Bonus #1: Old Quaker Meeting House (1694)
The Old Quaker Meeting House along Northern Boulevard in Flushing, Queens is the oldest religious structure in New York City. The oldest portion of the building (the easternmost third) was built by John Bowne, an influential leader of the Society of Friends in 1694-95. The small wooden frame structure, with exposed 40-foot beams of white oak and a hipped roof, is elegant in its simplicity. The meeting house has served the Quaker community continuously for over 300 years; the only exception was the Revolutionary War. From 1776 to 1783, the British army used the building first as a prison, and then later as a hospital and a storehouse for hay. Many of the original hand-wrought iron door hinges, latches, and locks are still in use.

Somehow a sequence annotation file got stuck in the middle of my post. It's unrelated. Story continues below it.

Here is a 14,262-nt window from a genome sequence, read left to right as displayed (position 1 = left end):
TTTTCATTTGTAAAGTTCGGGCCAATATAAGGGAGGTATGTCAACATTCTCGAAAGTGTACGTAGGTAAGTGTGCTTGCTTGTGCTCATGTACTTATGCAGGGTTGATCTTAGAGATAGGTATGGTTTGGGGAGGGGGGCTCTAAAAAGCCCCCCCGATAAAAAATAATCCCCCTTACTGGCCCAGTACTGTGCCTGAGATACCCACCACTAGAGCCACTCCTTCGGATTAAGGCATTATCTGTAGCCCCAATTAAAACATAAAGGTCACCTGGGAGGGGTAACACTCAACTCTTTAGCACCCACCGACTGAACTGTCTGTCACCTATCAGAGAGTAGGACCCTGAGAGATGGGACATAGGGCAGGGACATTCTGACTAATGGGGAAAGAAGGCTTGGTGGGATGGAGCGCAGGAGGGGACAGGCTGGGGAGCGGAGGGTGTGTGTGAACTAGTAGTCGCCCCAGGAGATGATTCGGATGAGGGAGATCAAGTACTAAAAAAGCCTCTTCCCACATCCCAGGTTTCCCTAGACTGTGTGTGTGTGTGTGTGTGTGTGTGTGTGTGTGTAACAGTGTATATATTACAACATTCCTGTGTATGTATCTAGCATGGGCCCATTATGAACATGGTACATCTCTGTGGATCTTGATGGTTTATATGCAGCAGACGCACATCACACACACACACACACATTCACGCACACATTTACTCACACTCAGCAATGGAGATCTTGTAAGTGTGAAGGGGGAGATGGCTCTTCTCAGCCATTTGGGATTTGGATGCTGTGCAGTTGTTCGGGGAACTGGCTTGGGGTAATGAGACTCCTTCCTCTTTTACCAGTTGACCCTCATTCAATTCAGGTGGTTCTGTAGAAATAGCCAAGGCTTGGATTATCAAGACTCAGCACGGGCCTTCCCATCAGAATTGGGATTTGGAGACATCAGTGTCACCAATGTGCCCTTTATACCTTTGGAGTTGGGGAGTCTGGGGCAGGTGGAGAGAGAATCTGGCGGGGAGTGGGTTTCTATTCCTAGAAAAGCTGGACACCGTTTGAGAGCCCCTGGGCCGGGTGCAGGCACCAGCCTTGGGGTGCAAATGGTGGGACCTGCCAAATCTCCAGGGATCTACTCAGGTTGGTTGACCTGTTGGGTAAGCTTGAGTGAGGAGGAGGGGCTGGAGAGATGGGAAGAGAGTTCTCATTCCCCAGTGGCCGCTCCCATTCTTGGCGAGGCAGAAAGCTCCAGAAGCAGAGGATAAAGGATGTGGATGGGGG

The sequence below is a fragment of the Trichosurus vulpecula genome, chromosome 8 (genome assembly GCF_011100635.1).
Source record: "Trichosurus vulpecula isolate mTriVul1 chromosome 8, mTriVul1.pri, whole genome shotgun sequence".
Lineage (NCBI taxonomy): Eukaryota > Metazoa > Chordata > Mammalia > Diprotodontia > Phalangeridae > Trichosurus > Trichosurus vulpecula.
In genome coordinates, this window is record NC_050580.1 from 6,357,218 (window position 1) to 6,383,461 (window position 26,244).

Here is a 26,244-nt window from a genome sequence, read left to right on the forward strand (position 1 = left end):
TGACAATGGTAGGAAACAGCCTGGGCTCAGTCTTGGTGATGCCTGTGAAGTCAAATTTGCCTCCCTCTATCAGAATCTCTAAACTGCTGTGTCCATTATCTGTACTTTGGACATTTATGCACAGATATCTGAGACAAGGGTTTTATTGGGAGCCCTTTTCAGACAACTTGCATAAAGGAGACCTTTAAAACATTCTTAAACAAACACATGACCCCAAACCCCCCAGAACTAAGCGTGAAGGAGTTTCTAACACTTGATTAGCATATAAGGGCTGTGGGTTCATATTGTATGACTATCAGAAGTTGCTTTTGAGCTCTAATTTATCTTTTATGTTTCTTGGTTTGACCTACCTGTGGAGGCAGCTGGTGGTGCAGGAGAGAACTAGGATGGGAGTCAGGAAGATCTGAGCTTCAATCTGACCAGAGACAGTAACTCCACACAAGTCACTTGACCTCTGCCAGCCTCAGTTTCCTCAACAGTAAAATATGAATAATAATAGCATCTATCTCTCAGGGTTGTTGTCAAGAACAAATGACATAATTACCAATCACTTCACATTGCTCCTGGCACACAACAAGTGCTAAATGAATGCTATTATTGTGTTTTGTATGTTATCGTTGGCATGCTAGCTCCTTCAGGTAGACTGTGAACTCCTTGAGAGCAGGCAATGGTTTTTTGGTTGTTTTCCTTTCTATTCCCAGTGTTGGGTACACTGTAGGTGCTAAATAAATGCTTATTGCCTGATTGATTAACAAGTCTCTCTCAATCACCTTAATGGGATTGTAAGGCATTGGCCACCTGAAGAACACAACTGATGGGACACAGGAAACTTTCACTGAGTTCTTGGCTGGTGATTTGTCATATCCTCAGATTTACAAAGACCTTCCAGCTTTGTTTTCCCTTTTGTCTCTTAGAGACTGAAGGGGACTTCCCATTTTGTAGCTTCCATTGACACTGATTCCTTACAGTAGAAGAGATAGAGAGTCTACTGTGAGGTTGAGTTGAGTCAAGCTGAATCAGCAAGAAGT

John Bowne, and the Society of Friends as a whole, played an important role in the fights for religious freedom and abolition. In 1657, the Quakers of Long Island pushed back against Peter Stuyvesant, who had forbidden Quaker worship, by signing the “Flushing Remonstrance” in a demand for religious freedom. At that time, the meetings were held in John Bowne’s own house. The women continued to meet in Bowne’s house until the meeting house was expanded to its present size in 1716-1719.